The Great Dividing Range

Australia's Great Dividing Range is not just one mountain. It is a series of mountains, plateaus (raised land that is flat on top), steep cliffs known as escarpments, valleys, and other upland and lowland areas.

The Range is approximately 3 500 kilometres long. It was formed about 3 000 years ago.

The Great Dividing Range blocks rainfall and moisture from the Pacific Ocean from reaching inland Australia, causing it to be mostly scrub lands and deserts.

View towards the summit of Mount Kosciusko © iStock

View towards the summit of Mount Kosciusko © iStock

Tourists on the summit of Mount Kosciuszko. ©iStock

Tourists on the summit of Mount Kosciuszko. ©iStock

Mount Kosciuszko is the highest mountain in the Snowy Mountains Range, and the highest peak in Australia. It is about 3 500 metres tall. It was discovered in 1840 by explorer Paul Strzelecki. He named it after Tadeusz Kosciuszko

The Snowy Mountains have heavy snow falls in June and July and there are popular places for skiers. Many of the most popular ski towns were built while the Snowy Mountains Scheme was being built.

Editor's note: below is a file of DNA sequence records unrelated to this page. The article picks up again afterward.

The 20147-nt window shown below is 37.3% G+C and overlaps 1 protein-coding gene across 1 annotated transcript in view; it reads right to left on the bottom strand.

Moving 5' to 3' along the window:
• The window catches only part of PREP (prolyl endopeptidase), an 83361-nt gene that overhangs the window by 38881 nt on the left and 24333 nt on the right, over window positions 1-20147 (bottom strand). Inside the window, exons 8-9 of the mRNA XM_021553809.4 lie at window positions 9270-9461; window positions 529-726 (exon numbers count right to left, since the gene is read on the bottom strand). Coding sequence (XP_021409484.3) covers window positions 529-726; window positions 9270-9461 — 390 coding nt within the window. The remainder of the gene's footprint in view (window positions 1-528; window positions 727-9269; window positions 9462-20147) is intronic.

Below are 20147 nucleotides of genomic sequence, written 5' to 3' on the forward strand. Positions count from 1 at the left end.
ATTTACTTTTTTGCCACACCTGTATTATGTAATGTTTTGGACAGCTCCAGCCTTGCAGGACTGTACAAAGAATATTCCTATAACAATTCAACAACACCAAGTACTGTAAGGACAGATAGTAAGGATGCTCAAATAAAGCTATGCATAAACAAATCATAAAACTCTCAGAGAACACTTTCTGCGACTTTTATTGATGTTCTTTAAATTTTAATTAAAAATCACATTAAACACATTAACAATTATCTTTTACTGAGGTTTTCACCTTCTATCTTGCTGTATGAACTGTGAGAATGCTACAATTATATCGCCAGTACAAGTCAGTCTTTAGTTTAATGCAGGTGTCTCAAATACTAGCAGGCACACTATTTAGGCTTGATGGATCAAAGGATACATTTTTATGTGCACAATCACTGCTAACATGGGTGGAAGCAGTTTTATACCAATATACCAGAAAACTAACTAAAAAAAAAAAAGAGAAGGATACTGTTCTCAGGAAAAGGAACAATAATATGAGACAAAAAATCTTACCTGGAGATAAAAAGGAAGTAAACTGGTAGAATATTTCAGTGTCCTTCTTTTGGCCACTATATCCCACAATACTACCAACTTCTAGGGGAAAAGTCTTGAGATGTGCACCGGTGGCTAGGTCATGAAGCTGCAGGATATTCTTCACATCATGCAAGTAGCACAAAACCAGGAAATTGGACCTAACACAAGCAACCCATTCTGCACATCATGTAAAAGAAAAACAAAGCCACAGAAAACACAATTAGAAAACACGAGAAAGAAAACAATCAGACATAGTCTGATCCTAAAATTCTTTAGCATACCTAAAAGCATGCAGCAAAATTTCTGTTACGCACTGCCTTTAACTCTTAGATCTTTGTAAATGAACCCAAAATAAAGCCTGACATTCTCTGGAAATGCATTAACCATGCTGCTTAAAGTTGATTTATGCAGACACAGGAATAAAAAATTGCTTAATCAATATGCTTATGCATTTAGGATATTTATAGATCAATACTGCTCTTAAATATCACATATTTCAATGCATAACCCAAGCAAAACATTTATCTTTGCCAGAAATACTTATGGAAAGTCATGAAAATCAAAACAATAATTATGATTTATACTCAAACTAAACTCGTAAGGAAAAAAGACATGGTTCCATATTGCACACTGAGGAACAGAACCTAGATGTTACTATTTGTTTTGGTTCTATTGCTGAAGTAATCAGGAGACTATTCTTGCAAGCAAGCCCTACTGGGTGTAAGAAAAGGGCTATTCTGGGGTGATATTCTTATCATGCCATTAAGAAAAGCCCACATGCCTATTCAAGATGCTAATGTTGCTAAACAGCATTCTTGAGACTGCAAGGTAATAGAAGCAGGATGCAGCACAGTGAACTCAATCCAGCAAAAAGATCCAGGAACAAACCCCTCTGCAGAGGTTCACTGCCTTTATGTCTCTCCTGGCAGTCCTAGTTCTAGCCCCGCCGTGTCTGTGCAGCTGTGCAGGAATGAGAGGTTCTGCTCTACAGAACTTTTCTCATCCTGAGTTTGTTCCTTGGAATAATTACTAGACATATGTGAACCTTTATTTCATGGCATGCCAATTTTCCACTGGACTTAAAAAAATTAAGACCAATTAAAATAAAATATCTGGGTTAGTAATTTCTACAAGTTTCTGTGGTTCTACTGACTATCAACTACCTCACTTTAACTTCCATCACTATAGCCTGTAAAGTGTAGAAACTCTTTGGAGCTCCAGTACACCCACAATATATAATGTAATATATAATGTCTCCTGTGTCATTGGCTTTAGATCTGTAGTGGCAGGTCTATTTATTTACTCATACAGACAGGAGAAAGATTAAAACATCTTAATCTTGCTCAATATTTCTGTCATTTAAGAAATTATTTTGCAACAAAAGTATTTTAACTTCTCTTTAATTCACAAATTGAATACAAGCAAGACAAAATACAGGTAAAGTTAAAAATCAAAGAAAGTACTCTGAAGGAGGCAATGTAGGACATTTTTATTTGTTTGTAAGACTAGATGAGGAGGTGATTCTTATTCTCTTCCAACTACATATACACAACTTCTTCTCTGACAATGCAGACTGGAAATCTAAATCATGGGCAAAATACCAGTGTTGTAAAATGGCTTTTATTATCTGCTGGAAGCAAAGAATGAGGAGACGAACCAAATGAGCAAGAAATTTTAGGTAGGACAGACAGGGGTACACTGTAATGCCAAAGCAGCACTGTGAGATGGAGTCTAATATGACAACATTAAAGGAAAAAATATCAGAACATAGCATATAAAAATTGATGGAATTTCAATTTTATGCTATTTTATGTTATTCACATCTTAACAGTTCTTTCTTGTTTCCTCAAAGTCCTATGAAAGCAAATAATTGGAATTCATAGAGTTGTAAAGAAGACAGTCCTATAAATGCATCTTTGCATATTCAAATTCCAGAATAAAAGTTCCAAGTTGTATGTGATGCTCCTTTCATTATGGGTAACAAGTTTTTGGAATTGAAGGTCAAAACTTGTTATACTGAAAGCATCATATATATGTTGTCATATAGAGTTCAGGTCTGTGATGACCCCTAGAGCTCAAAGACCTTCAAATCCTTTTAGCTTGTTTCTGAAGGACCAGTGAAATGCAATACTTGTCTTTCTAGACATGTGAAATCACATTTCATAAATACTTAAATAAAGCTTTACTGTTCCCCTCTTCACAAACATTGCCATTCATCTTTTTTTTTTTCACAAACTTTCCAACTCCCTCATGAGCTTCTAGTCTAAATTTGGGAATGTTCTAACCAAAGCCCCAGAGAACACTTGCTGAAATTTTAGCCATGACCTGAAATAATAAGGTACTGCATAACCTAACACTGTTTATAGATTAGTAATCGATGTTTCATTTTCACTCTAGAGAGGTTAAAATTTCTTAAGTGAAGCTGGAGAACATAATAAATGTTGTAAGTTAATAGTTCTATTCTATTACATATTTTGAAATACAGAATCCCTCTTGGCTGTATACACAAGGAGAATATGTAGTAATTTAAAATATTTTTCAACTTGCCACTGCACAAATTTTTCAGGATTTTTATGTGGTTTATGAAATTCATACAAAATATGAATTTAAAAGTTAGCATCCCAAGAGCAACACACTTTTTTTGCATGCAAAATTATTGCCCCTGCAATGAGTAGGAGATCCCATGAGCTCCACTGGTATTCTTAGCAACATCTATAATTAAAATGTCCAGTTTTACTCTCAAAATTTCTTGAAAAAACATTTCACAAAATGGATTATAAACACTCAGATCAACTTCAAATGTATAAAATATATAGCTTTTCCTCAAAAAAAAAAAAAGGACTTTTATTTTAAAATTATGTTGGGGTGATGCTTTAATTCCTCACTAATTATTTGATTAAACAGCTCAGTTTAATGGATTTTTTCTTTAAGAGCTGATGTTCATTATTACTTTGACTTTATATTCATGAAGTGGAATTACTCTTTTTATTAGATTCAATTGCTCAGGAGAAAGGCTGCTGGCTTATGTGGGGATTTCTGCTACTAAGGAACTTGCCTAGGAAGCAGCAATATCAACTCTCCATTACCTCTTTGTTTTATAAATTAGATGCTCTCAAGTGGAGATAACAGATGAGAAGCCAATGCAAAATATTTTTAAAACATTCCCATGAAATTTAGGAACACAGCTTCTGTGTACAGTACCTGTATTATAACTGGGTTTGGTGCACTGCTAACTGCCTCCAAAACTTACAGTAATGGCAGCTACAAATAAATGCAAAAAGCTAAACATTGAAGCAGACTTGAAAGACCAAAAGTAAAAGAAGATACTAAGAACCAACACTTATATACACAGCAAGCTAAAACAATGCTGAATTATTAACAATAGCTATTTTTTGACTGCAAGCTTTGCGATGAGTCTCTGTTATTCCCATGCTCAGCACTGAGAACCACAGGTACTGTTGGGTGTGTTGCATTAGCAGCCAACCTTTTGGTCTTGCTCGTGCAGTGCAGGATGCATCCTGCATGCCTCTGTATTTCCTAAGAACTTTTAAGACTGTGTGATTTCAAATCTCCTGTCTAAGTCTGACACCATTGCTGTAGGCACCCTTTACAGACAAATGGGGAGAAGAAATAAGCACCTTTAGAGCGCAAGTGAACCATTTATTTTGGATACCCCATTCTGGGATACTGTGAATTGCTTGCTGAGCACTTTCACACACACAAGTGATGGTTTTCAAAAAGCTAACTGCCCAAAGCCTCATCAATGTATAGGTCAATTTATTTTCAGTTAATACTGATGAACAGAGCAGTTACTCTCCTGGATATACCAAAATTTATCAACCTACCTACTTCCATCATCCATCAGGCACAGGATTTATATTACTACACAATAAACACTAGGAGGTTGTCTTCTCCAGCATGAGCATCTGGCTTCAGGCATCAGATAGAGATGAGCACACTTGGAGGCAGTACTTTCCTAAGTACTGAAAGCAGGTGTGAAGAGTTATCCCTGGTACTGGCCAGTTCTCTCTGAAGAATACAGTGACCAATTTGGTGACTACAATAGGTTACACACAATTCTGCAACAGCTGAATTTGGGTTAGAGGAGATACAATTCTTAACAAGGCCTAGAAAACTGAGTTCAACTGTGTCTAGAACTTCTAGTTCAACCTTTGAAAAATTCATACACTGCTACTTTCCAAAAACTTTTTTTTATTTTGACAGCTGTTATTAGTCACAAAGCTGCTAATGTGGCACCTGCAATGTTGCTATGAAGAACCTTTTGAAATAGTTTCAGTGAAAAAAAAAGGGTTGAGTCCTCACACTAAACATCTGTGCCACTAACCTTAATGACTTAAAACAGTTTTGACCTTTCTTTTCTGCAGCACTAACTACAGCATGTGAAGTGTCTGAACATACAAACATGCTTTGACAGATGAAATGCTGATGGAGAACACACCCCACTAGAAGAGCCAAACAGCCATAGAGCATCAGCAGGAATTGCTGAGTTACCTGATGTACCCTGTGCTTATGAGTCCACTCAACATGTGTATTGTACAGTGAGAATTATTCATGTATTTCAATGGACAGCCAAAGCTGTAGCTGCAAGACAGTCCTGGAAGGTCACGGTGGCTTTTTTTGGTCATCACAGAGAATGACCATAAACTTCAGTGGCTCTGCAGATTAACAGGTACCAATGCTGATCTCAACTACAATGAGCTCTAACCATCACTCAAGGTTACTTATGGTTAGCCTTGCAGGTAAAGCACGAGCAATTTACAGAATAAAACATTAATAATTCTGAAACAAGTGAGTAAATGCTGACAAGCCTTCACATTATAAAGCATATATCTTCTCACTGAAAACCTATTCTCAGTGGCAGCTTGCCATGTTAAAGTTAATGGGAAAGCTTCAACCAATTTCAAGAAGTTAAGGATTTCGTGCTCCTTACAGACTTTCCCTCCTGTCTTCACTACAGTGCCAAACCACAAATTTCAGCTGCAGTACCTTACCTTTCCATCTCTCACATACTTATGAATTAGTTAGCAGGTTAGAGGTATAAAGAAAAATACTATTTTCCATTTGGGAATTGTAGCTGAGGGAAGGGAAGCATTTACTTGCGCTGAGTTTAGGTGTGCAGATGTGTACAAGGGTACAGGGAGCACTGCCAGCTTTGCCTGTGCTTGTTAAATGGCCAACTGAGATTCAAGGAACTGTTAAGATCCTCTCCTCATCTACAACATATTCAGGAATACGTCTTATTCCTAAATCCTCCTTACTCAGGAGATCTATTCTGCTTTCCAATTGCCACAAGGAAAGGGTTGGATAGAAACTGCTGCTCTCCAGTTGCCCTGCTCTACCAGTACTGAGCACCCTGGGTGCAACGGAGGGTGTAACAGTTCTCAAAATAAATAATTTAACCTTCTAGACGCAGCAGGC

A dam was built on the Snowy River in 1949 by thousands of men, and the water captured in the dam is used for water for towns as well as for irrigation and hydroelectricity. Underground tunnels connect sixteen dams, seven power stations and a pumping station in what is known as the Snowy Mountains Scheme.

Watch a video about the history of the Snowy Mountains Scheme

The Blue Mountains in New South Wales are a part of the Great Dividing Range.

Many of Australia's major rivers flow through the Great Dividing Range. The rivers provide water for the eastern coastal areas of Australia and to the drier parts of the country on the western side of the Range.

Watch a video about the Great Dividing Range